LIFELONG ARTIST ISAAC MOYER has been making things since he was a kid—drawings, paintings, photography and music—so it comes as no surprise that the wooden sculptural pieces he makes in his Charleston studio are incredibly artistic as well.
His striking portfolio is filled with tables, benches, desks, media centers, signs and household objects, like vases and wine holders—but Moyer’s pièce de résistance is his series of “root tables,” for which the beautifully gnarled root system of a fallen tree becomes the base of a one-of-a-kind glass-topped table.
Moyer is drawn to this line of tables specifically for the raw majesty that a barely-touched tree root provides. “I just want to display the beauty of the root,” he says. “When you peel the bark off, it reveals hidden character: a smooth surface with texture like rivers and ripples and curvy areas.”
Stripping the bark by hand is just one step in an arduous process that could take 40 hours to complete. The dedication required to pull off this type of project is impressive and demonstrates Moyer’s love for his craft.
The process of making a root table begins when Moyer sets out in his truck with a trailer and winch attached. “I go to the marshes and look for beautiful trees that have blown in during storms,” he says. “Normally, these trees would just be left to rot in these areas.”
Locally, he could find live oak, magnolia, pecan and fruit trees. Moyer also brings roots back to South Carolina from his home state of Pennsylvania, including black locust, black walnut, English walnut, cherry and apple varieties.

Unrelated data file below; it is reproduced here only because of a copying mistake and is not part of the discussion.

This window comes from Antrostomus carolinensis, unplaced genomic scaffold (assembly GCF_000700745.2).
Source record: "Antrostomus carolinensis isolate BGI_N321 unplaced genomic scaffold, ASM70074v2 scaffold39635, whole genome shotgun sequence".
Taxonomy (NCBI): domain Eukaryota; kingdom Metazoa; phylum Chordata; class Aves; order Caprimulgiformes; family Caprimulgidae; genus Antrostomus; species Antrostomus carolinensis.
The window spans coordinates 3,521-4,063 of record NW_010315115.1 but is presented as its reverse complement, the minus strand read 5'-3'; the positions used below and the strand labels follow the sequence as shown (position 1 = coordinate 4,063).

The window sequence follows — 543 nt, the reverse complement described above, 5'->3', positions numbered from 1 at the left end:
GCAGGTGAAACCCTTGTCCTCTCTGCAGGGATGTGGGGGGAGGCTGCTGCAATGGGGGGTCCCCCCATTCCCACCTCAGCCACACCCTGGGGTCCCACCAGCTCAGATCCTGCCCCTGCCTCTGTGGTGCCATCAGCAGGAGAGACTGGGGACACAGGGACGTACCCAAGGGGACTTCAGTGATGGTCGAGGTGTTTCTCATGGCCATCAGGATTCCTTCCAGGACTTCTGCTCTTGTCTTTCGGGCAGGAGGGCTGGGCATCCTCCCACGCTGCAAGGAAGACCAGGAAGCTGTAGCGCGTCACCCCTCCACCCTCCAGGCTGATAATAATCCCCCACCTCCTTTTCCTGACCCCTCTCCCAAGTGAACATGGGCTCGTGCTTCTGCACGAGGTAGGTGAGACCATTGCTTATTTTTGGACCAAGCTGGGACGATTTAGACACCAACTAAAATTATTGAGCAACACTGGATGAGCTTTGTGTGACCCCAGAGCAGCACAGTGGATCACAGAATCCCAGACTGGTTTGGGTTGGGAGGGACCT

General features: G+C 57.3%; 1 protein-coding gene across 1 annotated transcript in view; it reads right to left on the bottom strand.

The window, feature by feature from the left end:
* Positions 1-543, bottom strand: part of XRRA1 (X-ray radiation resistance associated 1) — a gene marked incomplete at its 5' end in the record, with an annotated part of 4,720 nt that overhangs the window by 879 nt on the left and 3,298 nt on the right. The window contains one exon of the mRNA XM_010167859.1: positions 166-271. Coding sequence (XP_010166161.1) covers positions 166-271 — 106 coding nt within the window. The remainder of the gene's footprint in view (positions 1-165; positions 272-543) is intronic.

After hauling the goods home, Moyer strips the bark and mills the wood himself. Typically, in the case of the root table, he keeps its natural shape and character.
“It’s like sculpting—I’m really just removing unwanted parts to leave the best structure physically and visually,” he says.
For his wooden slab tables, he studies the trunk before making any cuts. “If the bark is swirled or twisted, that’s telling me what’s underneath it,” he says. “That informs what direction I mill the log in. There are completely different grains based on how it’s milled.”
Once finished, slab tables typically will still have a raw edge natural to the tree’s shape—or “live edge” in Moyer’s terminology. “There’s a lot of character and uniqueness to the live edge since they’re all different,” he says. Otherwise, if clients prefer straight edges, he’s happy to fulfill that or any other request for a custom project, no matter how big or small.
Recent requests included a miniaturized carousel horse, knife blocks, vases and bowls. “If people want a custom wooden door handle for their home build—whatever they need— I can make it,” he says.
Some of Moyer’s favorite requests involve making something from a tree that’s fallen on a client’s property. “I really love commemorating a tree that meant a lot to someone,” he says, whether that ends up being a slab table, root table or a small item, like a bowl or vase.
Moyer could be thought of as a sort of medium—bridging the tree’s afterlife with its usefulness in the current realm. “People like the idea of reclaiming something; it survives in a different form after its natural death,” he
says. “I’m so happy I get to provide that.”
Alaena Hostetter is a content strategist, editor and journalist who writes about art, design, culture, music, entertainment and food.